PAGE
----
The brief can be viewed at https://www.firearmspolicy.org/wp-content/uploads/2015/01/14-704-Jackson-v-SF-amicus-2015-1-15.pdf.

Espanola Jackson, et al. v. City and County of San Francisco, et al., was filed in 2009 by lawyers for 6 San Francisco residents, the National Rifle Association, and the San Francisco Veteran Police Officers Association.

9th Circuit Agrees With San Francisco

The Ninth Circuit agreed with the city of San Francisco yesterday saying local ordinances requiring firearms in the home must be either on the person or locked up. They also allowed San Francisco’s ban on the purchase but not possession of hollow point bullets to stand.

This panel of judges was decidedly not as friendly to the Second Amendment as the panel that decided Peruta, Richards, and Baker. The unanimous decision was written by Judge Sandra Ikuta who is a George W. Bush appointee.

Professor Eugene Volokh has his analysis of Jackson et al v. City and County of San Francisco here. He is rather skeptical of their decision and concludes:

As I’ve argued before (and in detail in pp. 1454-61 of Implementing the Right to Keep and Bear Arms for Self-Defense), I think the right to keep and bear arms has long been understood throughout American history as allowing various kinds of regulations that don’t substantially interfere with self-defense. That is also compatible with how many other rights are treated (setting aside equality rights, such as the Equal Protection Clause ban on race discrimination, or the First Amendment bans on religious discrimination or discrimination based on the content of speech). So the hollow-point ban may well be properly seen as constitutional, though I think it’s a bad idea. But I’m skeptical of the court’s conclusion that the locked-storage-when-not-carrying requirement is constitutional.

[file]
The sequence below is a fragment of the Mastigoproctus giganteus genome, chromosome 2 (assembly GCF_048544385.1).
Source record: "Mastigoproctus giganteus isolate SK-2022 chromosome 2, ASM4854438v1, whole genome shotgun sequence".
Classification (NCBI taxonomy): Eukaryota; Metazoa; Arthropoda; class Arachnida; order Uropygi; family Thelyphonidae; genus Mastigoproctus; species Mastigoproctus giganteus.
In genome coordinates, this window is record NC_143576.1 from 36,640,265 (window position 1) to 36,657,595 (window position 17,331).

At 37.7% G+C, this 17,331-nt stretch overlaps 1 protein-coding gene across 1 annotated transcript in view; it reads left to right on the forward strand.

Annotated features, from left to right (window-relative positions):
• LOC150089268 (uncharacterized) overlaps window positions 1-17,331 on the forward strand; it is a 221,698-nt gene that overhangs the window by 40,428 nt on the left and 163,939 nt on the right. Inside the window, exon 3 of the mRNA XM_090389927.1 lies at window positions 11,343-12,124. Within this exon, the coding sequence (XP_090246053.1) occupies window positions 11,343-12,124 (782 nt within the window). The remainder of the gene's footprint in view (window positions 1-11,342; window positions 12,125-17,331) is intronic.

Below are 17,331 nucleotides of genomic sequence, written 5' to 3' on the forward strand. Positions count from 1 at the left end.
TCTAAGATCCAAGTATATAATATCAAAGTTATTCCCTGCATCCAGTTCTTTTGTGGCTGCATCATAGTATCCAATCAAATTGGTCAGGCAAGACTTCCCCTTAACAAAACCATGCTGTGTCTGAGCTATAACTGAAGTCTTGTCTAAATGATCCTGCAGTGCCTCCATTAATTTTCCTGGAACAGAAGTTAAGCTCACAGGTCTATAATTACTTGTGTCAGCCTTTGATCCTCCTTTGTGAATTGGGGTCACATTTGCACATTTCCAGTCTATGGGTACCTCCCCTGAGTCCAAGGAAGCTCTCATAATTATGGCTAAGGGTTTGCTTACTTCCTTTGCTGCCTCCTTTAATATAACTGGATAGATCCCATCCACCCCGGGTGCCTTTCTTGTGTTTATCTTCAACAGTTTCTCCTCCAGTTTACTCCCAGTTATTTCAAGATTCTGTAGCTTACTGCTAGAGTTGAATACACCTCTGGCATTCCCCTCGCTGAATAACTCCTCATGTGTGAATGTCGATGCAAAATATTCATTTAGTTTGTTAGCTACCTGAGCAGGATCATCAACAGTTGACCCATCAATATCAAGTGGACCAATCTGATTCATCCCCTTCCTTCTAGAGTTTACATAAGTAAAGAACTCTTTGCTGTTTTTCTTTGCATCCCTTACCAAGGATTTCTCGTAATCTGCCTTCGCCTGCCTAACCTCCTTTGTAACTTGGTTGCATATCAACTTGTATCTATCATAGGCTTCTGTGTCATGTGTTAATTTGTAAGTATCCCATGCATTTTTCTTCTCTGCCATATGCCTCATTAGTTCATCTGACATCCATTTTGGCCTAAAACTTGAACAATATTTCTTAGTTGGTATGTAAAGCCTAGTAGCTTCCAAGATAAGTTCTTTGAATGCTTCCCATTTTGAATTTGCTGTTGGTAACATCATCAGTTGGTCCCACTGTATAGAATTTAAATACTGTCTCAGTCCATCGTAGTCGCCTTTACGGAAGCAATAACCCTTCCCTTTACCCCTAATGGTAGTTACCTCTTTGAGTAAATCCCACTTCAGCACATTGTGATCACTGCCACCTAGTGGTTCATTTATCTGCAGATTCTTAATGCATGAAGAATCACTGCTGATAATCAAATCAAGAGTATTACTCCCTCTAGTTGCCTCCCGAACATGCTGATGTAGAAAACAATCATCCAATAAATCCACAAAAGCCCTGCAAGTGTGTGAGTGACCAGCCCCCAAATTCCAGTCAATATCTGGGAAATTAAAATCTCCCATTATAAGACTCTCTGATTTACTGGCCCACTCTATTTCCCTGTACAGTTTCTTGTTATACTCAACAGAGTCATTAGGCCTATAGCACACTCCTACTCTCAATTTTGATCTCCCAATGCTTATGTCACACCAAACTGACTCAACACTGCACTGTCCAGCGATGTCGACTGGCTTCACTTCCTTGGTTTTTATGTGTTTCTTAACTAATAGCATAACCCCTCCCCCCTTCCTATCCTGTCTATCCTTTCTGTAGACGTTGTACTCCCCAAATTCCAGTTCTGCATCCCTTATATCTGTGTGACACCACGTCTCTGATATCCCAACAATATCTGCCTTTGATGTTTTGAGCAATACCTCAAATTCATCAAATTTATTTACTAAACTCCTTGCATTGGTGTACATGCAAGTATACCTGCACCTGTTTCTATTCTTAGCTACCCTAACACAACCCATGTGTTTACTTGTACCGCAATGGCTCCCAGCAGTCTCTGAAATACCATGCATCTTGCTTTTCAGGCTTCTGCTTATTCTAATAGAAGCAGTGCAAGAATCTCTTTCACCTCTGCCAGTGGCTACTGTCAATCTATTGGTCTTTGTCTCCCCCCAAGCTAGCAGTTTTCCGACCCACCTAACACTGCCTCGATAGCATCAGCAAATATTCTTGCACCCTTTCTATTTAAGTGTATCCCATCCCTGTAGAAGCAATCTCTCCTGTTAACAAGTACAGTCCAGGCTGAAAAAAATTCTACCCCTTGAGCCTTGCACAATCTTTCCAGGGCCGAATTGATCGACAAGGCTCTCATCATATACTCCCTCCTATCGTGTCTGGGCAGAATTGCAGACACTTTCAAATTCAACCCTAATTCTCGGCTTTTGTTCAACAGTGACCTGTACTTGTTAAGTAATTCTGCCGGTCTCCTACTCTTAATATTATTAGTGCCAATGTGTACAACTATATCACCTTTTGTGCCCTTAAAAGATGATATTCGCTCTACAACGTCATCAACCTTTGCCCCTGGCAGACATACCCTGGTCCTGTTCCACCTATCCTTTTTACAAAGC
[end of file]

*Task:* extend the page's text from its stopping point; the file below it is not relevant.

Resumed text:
Movement In CRPA-NRA Lawsuit Against San Francisco

Jackson v. City and County of San Francisco was filed back in May of 2009. The suit challenges three San Francisco ordinances on Second Amendment grounds. Yesterday, Judge Richard Seeborg of the U.S. District Court for the Northern District of California issued a ruling on San Francisco’s Motion to Dismiss for Lack of Jurisdiction. He denied their motion and said the case can move forward.

More on this from attorney Chuck Michel: